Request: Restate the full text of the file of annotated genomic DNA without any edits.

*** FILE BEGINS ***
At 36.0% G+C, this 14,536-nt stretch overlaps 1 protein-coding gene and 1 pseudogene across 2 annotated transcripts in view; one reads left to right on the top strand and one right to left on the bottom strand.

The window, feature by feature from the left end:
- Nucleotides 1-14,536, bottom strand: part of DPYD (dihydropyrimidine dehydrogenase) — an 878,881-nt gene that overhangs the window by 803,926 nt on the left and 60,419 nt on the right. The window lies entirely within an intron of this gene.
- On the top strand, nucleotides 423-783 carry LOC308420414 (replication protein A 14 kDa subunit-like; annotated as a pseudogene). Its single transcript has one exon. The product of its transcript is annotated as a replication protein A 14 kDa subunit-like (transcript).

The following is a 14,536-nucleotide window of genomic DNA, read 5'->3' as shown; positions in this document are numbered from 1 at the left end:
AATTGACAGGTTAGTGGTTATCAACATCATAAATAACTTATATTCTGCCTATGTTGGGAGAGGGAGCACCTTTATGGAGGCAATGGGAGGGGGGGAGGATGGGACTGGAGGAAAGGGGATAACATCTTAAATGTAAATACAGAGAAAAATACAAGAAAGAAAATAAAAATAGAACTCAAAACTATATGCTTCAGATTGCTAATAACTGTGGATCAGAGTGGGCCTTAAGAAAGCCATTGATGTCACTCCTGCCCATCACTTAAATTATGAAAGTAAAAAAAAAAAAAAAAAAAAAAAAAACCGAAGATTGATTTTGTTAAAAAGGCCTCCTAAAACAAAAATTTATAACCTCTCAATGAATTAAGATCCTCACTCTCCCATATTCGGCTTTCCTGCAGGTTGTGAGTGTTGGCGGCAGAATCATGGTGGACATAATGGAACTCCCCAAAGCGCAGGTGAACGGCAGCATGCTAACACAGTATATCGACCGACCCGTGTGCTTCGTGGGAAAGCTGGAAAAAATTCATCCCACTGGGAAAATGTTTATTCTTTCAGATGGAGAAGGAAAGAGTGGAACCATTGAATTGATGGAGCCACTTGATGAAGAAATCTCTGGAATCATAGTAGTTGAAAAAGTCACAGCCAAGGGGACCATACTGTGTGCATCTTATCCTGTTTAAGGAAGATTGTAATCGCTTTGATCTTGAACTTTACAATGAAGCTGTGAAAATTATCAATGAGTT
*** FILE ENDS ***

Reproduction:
At 36.0% G+C, this 14,536-nt stretch overlaps 1 protein-coding gene and 1 pseudogene across 2 annotated transcripts in view; one reads left to right on the top strand and one right to left on the bottom strand.

The window, feature by feature from the left end:
- Nucleotides 1-14,536, bottom strand: part of DPYD (dihydropyrimidine dehydrogenase) — an 878,881-nt gene that overhangs the window by 803,926 nt on the left and 60,419 nt on the right. The window lies entirely within an intron of this gene.
- On the top strand, nucleotides 423-783 carry LOC308420414 (replication protein A 14 kDa subunit-like; annotated as a pseudogene). Its single transcript has one exon. The product of its transcript is annotated as a replication protein A 14 kDa subunit-like (transcript).

The following is a 14,536-nucleotide window of genomic DNA, read 5'->3' as shown; positions in this document are numbered from 1 at the left end:
AATTGACAGGTTAGTGGTTATCAACATCATAAATAACTTATATTCTGCCTATGTTGGGAGAGGGAGCACCTTTATGGAGGCAATGGGAGGGGGGGAGGATGGGACTGGAGGAAAGGGGATAACATCTTAAATGTAAATACAGAGAAAAATACAAGAAAGAAAATAAAAATAGAACTCAAAACTATATGCTTCAGATTGCTAATAACTGTGGATCAGAGTGGGCCTTAAGAAAGCCATTGATGTCACTCCTGCCCATCACTTAAATTATGAAAGTAAAAAAAAAAAAAAAAAAAAAAAAAACCGAAGATTGATTTTGTTAAAAAGGCCTCCTAAAACAAAAATTTATAACCTCTCAATGAATTAAGATCCTCACTCTCCCATATTCGGCTTTCCTGCAGGTTGTGAGTGTTGGCGGCAGAATCATGGTGGACATAATGGAACTCCCCAAAGCGCAGGTGAACGGCAGCATGCTAACACAGTATATCGACCGACCCGTGTGCTTCGTGGGAAAGCTGGAAAAAATTCATCCCACTGGGAAAATGTTTATTCTTTCAGATGGAGAAGGAAAGAGTGGAACCATTGAATTGATGGAGCCACTTGATGAAGAAATCTCTGGAATCATAGTAGTTGAAAAAGTCACAGCCAAGGGGACCATACTGTGTGCATCTTATCCTGTTTAAGGAAGATTGTAATCGCTTTGATCTTGAACTTTACAATGAAGCTGTGAAAATTATCAATGAGTT